Twenty people from across Iowa met with U.S. Senate staff in Des Moines on November 13 to call for an immediate ceasefire in Gaza, no new military aid for Israel, and full and uninterrupted humanitarian assistance to Gaza. The meeting was part of AFSC’s “No Tax Dollars for War Crimes” Day of Action with events in two dozen communities across the U.S.
The Des Moines event included a dozen Friends and others who travelled from Iowa City, Ames, Boone, New Providence, and the Des Moines metro. Prior to meeting with Senate staff, people introduced themselves and shared a time of centering silence.
They then passed through a lengthy security screening process to enter the lobby of the Federal Building, where they met with Laney Feight, Regional Director for Sen. Chuck Grassley, and Clarke Scanlon, State Director for Sen. Joni Ernst. Both Laney Feight and Clarke Scanlon listened intently and took extensive notes.
I began the meeting by sharing AFSC’s statement calling for an end to U.S. funding for mass killings and war crimes. I added this new information shared by AFSC colleagues:
Unfortunately, conditions are rapidly deteriorating in Gaza. The United Nations Relief and Works Agency (UNRWA) and the Office for the Coordination of Humanitarian Affairs (OCHA) have announced that their last fuel reserves have been depleted. AFSC joined the Association of International Development Agencies (AIDA) in issuing an urgent statement warning that this will render aid impossible to deliver.
It will also accelerate the current humanitarian catastrophe to unimaginable proportions, including through the stoppage of water distribution plants and waste and sewage removal. These alone will leave 2.2 million people without potable water and subject to outbreaks of disease.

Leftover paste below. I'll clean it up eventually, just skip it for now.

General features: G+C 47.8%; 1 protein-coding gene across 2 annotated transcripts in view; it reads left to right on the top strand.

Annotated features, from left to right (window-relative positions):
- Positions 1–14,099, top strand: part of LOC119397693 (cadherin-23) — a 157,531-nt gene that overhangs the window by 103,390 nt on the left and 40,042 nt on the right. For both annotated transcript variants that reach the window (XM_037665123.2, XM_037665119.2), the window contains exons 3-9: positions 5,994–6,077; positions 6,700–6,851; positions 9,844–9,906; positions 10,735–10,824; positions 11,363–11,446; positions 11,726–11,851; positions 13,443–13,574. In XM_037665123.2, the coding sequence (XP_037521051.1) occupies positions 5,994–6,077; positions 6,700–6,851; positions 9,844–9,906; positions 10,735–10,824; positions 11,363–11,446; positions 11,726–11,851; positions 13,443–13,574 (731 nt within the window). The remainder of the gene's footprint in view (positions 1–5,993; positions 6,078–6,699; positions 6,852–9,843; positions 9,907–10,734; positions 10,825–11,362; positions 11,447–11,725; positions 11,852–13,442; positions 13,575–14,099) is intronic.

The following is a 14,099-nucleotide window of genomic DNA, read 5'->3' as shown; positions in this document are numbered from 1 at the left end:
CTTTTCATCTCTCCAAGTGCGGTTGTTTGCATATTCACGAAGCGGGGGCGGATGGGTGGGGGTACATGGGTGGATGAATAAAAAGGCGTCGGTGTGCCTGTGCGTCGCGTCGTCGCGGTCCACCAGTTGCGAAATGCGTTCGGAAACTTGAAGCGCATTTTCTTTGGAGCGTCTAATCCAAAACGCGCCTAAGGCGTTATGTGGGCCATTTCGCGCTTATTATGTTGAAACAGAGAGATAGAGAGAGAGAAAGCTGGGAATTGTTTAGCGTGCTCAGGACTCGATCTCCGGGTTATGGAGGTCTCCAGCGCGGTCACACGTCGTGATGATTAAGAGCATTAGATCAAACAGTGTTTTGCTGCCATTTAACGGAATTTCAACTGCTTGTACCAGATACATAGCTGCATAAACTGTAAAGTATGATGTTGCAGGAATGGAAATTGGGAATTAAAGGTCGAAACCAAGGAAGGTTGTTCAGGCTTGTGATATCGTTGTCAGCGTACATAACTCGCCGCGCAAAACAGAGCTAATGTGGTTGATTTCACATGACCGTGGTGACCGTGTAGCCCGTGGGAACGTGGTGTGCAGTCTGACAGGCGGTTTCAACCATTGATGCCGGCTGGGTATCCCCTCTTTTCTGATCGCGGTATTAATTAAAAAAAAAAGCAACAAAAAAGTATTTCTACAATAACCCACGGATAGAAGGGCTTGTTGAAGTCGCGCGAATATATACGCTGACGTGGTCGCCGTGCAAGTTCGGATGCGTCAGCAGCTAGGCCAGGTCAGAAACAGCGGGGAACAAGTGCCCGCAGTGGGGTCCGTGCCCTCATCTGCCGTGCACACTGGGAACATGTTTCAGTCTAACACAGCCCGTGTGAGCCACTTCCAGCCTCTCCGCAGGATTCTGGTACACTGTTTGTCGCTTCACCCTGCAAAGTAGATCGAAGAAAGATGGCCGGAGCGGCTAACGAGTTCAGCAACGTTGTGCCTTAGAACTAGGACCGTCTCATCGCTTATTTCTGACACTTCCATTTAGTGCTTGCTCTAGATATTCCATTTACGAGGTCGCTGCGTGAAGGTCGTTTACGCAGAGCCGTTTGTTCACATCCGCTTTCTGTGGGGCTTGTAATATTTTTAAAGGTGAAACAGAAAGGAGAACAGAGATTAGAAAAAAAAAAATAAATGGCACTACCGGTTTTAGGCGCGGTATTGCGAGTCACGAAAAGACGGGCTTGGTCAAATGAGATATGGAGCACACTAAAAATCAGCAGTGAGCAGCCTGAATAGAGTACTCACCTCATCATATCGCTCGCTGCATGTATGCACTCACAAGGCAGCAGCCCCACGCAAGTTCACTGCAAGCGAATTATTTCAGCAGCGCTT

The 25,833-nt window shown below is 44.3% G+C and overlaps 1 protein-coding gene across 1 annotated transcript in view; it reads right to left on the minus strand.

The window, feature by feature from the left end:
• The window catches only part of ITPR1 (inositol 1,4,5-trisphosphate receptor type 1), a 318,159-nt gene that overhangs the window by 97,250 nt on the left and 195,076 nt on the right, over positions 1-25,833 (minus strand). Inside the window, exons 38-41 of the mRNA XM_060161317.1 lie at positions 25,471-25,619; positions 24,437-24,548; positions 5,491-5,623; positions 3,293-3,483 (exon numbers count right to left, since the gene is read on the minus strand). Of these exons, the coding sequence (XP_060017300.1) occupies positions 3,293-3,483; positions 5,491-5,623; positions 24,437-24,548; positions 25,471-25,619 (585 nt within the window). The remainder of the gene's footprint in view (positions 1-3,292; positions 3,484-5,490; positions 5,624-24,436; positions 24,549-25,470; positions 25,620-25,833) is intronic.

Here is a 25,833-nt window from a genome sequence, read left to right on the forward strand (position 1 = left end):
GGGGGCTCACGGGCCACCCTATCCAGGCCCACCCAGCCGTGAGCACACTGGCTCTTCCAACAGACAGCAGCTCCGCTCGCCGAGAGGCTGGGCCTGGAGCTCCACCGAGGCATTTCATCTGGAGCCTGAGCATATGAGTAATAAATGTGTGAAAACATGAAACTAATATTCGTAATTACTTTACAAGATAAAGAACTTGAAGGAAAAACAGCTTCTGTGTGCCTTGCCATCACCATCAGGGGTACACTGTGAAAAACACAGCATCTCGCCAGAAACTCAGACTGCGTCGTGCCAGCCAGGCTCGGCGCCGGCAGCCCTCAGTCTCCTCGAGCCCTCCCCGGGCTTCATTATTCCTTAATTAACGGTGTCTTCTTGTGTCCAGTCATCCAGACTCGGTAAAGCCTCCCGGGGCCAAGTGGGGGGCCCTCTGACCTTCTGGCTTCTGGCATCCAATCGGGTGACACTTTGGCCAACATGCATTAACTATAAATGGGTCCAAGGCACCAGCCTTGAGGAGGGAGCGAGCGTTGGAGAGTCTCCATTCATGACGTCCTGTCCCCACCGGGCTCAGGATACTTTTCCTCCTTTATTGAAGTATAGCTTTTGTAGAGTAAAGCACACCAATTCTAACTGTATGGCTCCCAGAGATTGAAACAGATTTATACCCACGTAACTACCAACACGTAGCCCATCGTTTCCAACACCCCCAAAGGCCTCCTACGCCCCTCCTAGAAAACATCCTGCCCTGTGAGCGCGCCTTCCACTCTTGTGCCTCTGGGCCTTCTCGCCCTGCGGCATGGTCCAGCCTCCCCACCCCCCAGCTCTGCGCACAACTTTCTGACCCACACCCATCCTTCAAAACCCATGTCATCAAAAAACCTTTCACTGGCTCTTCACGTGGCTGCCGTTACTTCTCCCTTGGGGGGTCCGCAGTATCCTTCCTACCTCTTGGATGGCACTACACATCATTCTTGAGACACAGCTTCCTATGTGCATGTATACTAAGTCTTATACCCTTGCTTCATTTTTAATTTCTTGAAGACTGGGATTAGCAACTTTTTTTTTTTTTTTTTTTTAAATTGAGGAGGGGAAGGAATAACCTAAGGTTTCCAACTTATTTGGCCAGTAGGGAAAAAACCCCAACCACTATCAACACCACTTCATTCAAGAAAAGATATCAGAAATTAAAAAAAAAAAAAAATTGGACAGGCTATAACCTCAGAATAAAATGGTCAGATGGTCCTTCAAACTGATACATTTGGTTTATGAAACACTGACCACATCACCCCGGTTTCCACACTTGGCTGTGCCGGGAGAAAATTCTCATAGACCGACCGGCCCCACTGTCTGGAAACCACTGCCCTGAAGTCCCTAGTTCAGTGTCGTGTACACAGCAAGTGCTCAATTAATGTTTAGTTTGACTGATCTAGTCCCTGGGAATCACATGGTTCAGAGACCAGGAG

Others at the Des Moines gathering then shared their many reasons for joining in this effort. One person said she’s afraid of new atrocities in Gaza once communications are severed again. It’s like a person being put into prison with no line of communication with family and friends. Anything can happen there with no accountability for the unfolding horrors.
One person with a Palestinian “soul sister” described her harrowing visit to the West Bank several years ago in which Israeli authorities mistreated an elderly and disabled Palestinian man. One Friend talked about his experience in Rwanda before and after the genocide there – and how reconciliation is possible.
Another Friend, who is indigenous, talked about intergenerational trauma and how the atrocities committed against Native Americans resonate to this day. So too will the violence Israel is unleashing on Gaza reverberate long into the future.
A student at the University of Iowa drove two hours to this meeting so they could express their concerns with the senators. Their family is Jewish. They and others pointed out that giving billions of dollars in military aid to the right-wing government of Israel is not in the best interests of Israelis, either.
One Friend compared Israel’s indiscriminate bombing of Gaza in pursuit of Hamas to the horrific idea of destroying an entire school because a shooter had entered it.
Everyone was insistent on the senators recognizing that the blood of Gazans is on our hands. It’s our tax dollars that are paying for these bombs. When Clarke Scanlon of Sen. Ernst’s staff said that the senator believes Israel should go after Hamas “however it wants to,” the group bristled at this blank check for genocide. People were moved to tears at what can feel like our inability to touch the hearts of our members of Congress.
Participants said they were grateful for this time together. “I thought today’s meeting at the Federal Building was about the most meaningful and perhaps the most effective issue rally I've been to,” said one person. Another added, “I believe our gathering today was meaningful in communicating our deep desire for a ceasefire. I’m grateful for everyone’s words and breaking hearts. With all our comments, we communicated that Iowans care and are paying attention.”
A third observed that the Senate staffers “got a very pointed sense of our concern and our outrage at how our tax dollars are being spent. It was really a powerful, diverse and passionate gathering that I was proud to be part of!”
At a large rally for Gaza in Des Moines on November 5, people donated $1700 to AFSC’s Gaza Emergency Relief Fund. In addition, the Peace and Social Concerns Committee of the Iowa Yearly Meeting-Conservative is offering a $100 match for local meetings which contribute to this fund.
It’s always good to be in community, especially in times of crisis. Our actions, however small they might feel, do make a difference.